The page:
2. I want my son to see firsthand that he can rely on God.
God doesn’t always answer our prayers in our time and in the way we want. So it’s important to teach our children that God’s thoughts and ways are higher than ours (Isaiah 55:9) and that while we might not always understand how he works, we must always trust him to work.
When we invite our children to pray for the people around us and for their specific needs, our children get to see God in action! Had Johnny’s situation not changed, we would have continued to pray for him. Had his situation and attitude never changed, we would have had an opportunity to teach our son a different lesson. But, in this situation, prayers were answered in a very specific way, and our son not only recognized that God answered our prayers, but he learned the value of prayer and that he can rely on God.
3. I follow Jesus’ example, because my son will follow my example.
Jesus gave us the ultimate example in Luke 23:43 when he prayed for the ones who were crucifying him. Jesus said, “Father, forgive them, for they do not know what they are doing.”
I think it’s fair to say in this situation that Johnny didn’t know what he was doing. I doubt Johnny thought about or recognized that he was acting out in response to the pain and anger he had in his heart. While that doesn’t make Johnny’s behavior acceptable, knowing that he was acting out in response to pain turned my anger to compassion.
As a Christ follower, it was my responsibility to follow Jesus’ example and pray for Johnny. As a mother, it was my responsibility to be an example to my son.
It would have been easier to just tell my son to stay away from Johnny. It would have been easier to go to the principal and make sure Johnny was punished for his actions. But the right thing is not always the easier thing.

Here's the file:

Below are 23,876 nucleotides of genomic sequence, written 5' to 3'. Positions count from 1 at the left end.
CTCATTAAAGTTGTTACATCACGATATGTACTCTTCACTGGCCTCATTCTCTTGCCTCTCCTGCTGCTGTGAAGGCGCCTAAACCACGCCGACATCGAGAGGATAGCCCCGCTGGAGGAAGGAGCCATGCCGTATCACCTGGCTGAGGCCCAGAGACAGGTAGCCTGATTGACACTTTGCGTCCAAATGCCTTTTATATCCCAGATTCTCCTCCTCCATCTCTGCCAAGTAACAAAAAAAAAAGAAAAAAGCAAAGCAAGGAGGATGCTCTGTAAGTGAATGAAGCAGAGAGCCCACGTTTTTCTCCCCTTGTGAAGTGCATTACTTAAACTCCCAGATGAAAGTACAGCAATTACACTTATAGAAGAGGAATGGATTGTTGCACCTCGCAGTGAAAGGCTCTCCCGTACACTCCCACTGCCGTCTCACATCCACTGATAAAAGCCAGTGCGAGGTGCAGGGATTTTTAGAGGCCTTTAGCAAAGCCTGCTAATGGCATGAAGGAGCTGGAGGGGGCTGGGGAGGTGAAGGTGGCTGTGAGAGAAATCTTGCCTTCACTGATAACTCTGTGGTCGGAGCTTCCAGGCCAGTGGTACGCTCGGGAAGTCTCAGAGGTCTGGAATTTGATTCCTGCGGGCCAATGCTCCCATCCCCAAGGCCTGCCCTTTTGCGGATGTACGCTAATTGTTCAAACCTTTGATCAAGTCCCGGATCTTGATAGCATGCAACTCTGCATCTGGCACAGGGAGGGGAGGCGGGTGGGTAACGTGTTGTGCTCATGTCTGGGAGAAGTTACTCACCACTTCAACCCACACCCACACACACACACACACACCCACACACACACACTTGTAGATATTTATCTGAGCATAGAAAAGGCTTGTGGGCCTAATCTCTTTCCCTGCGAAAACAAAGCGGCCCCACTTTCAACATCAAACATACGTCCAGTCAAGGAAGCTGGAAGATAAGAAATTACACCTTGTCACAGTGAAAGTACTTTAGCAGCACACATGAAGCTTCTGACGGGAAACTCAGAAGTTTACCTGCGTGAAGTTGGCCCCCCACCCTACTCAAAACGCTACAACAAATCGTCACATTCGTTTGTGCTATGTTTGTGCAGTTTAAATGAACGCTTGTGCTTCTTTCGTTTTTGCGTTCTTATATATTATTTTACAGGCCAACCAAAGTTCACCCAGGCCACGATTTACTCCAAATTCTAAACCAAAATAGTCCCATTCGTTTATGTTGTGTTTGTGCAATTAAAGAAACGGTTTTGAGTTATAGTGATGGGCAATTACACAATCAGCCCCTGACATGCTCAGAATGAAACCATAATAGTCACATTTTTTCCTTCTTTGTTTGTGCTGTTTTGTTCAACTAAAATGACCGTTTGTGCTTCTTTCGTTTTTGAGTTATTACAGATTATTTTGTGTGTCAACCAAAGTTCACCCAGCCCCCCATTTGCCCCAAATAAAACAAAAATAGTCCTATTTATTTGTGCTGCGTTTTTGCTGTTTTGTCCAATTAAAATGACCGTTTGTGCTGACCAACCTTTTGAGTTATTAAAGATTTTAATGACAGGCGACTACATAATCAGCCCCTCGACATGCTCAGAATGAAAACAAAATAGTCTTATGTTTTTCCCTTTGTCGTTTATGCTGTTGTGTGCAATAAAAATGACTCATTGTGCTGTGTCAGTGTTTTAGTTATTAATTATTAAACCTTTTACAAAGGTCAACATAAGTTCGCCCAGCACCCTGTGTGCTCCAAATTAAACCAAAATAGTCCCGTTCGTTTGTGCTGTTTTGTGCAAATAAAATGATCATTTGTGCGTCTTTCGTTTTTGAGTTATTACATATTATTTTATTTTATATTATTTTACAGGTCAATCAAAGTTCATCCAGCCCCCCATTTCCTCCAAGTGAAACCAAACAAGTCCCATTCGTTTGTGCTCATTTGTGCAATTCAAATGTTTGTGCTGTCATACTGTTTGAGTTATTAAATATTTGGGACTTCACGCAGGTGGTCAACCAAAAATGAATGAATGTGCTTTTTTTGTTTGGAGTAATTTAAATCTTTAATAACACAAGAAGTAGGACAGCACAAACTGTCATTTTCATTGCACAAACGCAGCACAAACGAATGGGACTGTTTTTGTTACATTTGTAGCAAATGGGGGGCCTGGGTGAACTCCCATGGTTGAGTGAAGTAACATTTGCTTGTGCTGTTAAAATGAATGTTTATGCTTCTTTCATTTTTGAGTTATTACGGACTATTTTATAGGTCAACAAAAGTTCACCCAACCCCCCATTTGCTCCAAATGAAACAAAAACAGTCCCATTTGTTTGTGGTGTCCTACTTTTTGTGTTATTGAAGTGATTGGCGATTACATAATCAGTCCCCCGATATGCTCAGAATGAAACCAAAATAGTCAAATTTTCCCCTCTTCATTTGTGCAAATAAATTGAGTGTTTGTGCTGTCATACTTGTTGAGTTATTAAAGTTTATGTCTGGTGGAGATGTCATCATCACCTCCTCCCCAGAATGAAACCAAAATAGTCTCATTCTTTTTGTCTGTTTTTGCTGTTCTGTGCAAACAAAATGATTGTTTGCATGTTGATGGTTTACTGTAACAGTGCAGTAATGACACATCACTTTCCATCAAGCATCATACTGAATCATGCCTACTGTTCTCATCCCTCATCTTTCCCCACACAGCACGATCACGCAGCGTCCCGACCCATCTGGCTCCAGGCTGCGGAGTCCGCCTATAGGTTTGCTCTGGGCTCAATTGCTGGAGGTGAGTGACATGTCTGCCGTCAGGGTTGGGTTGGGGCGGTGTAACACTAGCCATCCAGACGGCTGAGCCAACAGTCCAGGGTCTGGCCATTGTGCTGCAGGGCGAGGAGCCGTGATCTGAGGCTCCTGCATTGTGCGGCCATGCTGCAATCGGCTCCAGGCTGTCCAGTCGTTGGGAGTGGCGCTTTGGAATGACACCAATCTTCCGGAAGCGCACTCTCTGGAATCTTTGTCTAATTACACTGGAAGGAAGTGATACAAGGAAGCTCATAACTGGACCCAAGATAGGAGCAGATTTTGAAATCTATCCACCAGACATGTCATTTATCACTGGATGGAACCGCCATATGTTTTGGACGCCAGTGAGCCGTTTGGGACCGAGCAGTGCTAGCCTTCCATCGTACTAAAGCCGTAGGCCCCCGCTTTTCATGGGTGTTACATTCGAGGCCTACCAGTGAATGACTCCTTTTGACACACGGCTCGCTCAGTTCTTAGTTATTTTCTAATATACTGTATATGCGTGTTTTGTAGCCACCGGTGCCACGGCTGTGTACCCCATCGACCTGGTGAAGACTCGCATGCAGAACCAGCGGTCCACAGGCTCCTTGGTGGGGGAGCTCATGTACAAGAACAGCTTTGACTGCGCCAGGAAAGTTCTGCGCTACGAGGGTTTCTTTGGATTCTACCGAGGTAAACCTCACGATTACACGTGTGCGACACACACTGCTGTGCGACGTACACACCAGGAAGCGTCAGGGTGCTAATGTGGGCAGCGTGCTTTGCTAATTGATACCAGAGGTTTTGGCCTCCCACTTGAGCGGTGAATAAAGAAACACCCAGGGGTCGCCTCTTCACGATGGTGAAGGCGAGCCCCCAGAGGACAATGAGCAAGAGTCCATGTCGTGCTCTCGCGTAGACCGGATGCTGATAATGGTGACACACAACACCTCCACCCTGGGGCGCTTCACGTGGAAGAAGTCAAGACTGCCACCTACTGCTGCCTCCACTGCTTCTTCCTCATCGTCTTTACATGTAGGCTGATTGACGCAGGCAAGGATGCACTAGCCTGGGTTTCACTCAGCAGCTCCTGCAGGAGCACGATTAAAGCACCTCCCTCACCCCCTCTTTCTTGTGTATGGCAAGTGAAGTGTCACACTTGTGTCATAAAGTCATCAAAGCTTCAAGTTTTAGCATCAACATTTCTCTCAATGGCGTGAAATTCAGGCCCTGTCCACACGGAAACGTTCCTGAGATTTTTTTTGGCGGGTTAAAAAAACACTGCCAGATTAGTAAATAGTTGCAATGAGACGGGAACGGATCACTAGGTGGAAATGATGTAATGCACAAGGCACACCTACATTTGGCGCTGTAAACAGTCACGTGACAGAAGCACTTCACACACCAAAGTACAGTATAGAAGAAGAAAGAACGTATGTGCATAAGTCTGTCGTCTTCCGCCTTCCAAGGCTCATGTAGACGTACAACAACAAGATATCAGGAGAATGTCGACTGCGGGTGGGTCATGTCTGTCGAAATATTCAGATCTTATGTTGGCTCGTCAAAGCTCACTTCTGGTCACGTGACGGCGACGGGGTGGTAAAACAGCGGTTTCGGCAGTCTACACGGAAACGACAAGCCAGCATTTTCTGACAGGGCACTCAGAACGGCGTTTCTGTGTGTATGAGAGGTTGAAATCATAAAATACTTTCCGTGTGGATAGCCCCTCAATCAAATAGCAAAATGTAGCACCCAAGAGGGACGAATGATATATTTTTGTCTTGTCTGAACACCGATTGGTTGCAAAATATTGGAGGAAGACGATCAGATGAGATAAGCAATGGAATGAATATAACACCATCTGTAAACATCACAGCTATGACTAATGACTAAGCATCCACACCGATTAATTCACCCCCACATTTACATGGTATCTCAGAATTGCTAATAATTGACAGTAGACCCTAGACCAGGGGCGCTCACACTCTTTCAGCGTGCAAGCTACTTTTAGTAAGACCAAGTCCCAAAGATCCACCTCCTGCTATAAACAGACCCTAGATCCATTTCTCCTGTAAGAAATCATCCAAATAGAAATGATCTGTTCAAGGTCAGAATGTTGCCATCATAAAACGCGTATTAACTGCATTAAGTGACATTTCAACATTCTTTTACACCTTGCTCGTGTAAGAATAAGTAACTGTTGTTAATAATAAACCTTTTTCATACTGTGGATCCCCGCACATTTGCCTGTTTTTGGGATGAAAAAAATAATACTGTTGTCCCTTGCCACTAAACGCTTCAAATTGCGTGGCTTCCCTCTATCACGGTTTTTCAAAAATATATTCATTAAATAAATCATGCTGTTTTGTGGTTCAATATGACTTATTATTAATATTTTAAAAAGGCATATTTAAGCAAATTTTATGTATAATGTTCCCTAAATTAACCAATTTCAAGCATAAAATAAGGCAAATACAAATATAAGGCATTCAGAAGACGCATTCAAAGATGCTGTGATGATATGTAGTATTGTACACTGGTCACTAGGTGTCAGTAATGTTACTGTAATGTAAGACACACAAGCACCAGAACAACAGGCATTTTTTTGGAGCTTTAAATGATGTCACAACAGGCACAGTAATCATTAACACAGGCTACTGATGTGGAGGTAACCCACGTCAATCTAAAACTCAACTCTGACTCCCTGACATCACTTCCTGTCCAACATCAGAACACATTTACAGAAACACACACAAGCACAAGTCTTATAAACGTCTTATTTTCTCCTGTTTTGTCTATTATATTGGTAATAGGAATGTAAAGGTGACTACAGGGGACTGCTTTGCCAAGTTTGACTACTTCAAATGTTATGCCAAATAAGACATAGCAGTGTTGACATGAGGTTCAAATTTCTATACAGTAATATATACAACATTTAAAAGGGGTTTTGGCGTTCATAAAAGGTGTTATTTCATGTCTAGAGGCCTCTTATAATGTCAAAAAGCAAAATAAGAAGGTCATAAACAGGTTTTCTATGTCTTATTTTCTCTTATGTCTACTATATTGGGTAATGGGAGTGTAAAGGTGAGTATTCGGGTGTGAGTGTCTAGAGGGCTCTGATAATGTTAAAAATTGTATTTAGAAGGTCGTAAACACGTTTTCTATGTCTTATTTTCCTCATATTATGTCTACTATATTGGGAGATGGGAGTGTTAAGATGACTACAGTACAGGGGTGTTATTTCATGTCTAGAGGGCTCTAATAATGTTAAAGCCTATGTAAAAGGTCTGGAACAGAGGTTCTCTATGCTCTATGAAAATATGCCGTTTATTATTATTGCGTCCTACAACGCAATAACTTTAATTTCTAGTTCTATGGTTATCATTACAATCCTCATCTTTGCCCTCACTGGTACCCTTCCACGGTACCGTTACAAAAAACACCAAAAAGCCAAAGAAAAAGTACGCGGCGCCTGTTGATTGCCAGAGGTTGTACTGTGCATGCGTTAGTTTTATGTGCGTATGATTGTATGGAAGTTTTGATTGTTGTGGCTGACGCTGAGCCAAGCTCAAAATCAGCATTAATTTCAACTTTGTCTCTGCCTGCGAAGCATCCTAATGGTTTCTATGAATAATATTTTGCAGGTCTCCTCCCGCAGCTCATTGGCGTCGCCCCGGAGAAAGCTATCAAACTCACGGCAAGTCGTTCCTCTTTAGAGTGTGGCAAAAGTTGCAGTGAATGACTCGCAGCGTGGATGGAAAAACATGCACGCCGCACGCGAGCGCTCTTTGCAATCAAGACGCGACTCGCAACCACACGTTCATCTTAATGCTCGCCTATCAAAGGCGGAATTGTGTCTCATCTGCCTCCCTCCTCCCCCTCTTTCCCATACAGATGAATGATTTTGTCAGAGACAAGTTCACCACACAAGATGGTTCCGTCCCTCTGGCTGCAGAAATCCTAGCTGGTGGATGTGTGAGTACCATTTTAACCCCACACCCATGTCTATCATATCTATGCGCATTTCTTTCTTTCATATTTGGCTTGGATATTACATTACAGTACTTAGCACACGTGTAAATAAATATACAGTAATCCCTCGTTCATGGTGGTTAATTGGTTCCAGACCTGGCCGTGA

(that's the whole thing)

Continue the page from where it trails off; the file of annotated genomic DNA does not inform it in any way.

It took discipline to remember to pray for Johnny every night. It took self-control to not call Johnny’s mom and tell her to constrain her kid! But God instructs me to be disciplined and self-controlled. Two attributes I want my son to learn; two attributes that he will learn from watching me.
As parents, we need to remember that as Christians, we will have enemies (Matthew 10:22) and we will face persecution (2 Timothy 3:12). When we teach our children to pray for the class bully, we are looking ahead and equipping them with their best defense for life.
“Do not be anxious about anything, but in every situation, by prayer and petition, with thanksgiving, present your requests to God” (Philippians 4:6).
Beth Ann Baus is a wife and homeschooling mom of two boys. She is a writer and blogger who pulls from her own experiences of abuse, anxiety, depression and Tourettic OCD. Beth is an advocate for women struggling with sexual sin and strives to encourage young wives and mothers by pointing them to the grace offered only by our Lord and Savior, Jesus Christ. You can read more about her www.bethannbaus.com
Publication date: May 19, 2015